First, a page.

From Vol. 2, Issue 11, November 2020
Living A Focused Life
Our time is short
How to do I lead my best life? This dilemma is common to all humans, not just Stoics. When we ask ourselves this question, the first thing we need to realize is that our life is made up of time. When we waste our time, we waste our life. Yet time goes faster than we realize, as Seneca realized.
Just a moment ago that I sat as a young man in the school of the philosopher Sotion; just a moment ago that I began to plead in courts; just a moment ago that I lost the desire to plead; and, just a moment ago that I lost the ability.The flight of time is infinitely swift, as those see more clearly when looking back. (Seneca, Epistulae Morales, Letter 49)
A Stoic life is intentional. Stoicism does not have any prohibition against committing suicide. So a Stoic does not live like a plant or an animal just because they are born and their time hasn’t come to depart. A Stoic has chosen to live. So a Stoic asks herself this question: How do I live a life that is in accordance with my nature (which is reason) and in accordance with the world (whch is life as presented to me)? How do I live not only intentionally but in way that is in accordance with nature? The ancient Stoics provided several guidelines to achieve this.
Focus on essentials
The main reason why we waste our lives is that we don’t have a consistent vision of our lives. Our aims, our motives, and our desires keep shifting constantly. They conflict with each other. Either we are immobilized or indulge in useless activities to distract ourselves.
To avoid this trap, develop a clear and consistent vision of your life. Try to understand why you do something rather than doing things on autopilot. Examine closely what you do. Keep what is essential and get rid of the superficial.
See clearly for yourself what is necessary and what is superfluous.(Seneca, Epistulae Morales, Letter 110)
Focus on today
When we look at our obligations we are overwhelmed. We start worrying about the future. This paralyzes us. But there is no reason to worry about the future.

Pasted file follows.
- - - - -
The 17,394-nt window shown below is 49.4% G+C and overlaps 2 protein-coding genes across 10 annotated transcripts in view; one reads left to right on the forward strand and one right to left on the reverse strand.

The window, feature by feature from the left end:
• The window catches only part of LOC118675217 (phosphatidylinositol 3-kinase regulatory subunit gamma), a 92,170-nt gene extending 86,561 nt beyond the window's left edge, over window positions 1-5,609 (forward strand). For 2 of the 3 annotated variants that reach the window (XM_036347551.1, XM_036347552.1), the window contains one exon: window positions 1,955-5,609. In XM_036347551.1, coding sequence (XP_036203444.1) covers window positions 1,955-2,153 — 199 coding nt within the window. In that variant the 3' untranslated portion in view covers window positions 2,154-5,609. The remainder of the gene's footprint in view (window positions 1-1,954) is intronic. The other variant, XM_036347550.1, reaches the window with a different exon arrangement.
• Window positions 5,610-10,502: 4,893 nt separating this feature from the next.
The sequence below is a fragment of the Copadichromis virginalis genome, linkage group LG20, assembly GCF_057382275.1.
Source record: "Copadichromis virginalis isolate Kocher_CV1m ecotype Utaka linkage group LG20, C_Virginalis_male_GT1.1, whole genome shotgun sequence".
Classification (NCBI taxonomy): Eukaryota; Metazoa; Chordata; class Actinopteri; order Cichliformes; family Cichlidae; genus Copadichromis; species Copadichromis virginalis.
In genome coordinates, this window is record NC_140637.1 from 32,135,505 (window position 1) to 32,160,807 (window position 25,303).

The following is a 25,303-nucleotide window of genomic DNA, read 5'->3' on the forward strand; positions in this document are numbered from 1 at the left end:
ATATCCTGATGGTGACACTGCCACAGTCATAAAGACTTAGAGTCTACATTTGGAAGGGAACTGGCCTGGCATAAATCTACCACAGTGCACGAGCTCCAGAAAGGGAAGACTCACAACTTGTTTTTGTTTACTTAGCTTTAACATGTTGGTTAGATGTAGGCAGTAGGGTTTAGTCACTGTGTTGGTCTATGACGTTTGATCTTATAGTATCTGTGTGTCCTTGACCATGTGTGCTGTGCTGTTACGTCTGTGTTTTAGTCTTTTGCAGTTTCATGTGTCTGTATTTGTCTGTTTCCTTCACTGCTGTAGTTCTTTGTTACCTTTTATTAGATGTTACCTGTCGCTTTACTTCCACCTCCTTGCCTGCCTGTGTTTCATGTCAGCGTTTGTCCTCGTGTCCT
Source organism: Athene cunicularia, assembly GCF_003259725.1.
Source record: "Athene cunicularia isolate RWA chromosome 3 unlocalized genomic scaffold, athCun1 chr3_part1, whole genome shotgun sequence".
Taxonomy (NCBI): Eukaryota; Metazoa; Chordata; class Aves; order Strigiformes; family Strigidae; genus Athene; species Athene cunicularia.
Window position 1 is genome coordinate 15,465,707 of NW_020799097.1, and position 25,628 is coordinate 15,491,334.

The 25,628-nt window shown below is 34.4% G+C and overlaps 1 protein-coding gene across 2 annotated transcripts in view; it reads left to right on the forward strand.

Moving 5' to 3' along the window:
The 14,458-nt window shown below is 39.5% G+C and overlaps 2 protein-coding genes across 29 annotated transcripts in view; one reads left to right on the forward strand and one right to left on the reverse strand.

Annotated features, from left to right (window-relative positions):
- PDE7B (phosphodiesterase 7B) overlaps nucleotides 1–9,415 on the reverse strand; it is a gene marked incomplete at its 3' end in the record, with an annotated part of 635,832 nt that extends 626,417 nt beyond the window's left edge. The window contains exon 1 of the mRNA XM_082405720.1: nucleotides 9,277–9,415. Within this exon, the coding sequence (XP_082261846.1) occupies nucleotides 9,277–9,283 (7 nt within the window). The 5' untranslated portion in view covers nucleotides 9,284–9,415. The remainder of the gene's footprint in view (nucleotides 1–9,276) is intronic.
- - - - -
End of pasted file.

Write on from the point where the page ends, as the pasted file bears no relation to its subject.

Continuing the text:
Don’t let the future worry you. You will meet it – if you have to – with reason, the same resource you use now to deal with life. (Marcus Aurelius, Meditations 7.8)
Instead of worrying about the future, if we just focus on what we need to do today, we don’t have to worry about what future might bring.
Devote yourself to what should be done today, and you will not have to depend so much on tomorrow. (Seneca, Epistulae Morales I.13)
Focus on action, not activity
Filling our life with activities that lead us nowhere is destructive. They just make us agitated and restless.
We are always busy, but we have nothing to show for it. Focusing on actions that are consistent with our vision as opposed to activities that keep us busy will avoid this problems.
A love of ceaseless activity is not diligence. It is just the restlessness of a driven mind. (Seneca, Epistulae Morales, 3)
Focus on being flexible
Even when we have a consistent vision, we should avoid becoming rigid about it. When circumstances change, we should change our actions accordingly. If we have decided to act in one way, but find that we are on the wrong track we should not continue on the same path for the sake of being ‘consistent.’
A student says to Epictetus:
We must stick with our decision.
That applies only to a sound decision, not to any decision. (Epictetus, Discourses 2.15)
We should not be fickle and constantly change our minds either. We should act consistently with our vision, and be prepared to change our course when circumsatances change or when we notice that we are not on the right path. At the same time, we should guard ourselves against becoming indecisive and fickle.
We should not be afraid to change either our purpose or our position — as long as we don’t let that flexibility become fickleness. (Seneca, Moral Essays 2.267, Tr. J.M. Basore)
An intentional life is a focused life
The focus of a Stoic arises out of his intention. Because a Stoic is not obligated to keep on living, as long as he lives, he chooses his path and lives intentionally.
Because a Stoic lives intentionally, he focuses on his intention or his vision of living. It is a life that isin tune with his nature and with the nature of the world. It is a life that “flows well,” as Zeno put it it.
Dr. Chuck Chakrapani Editor-in-Chief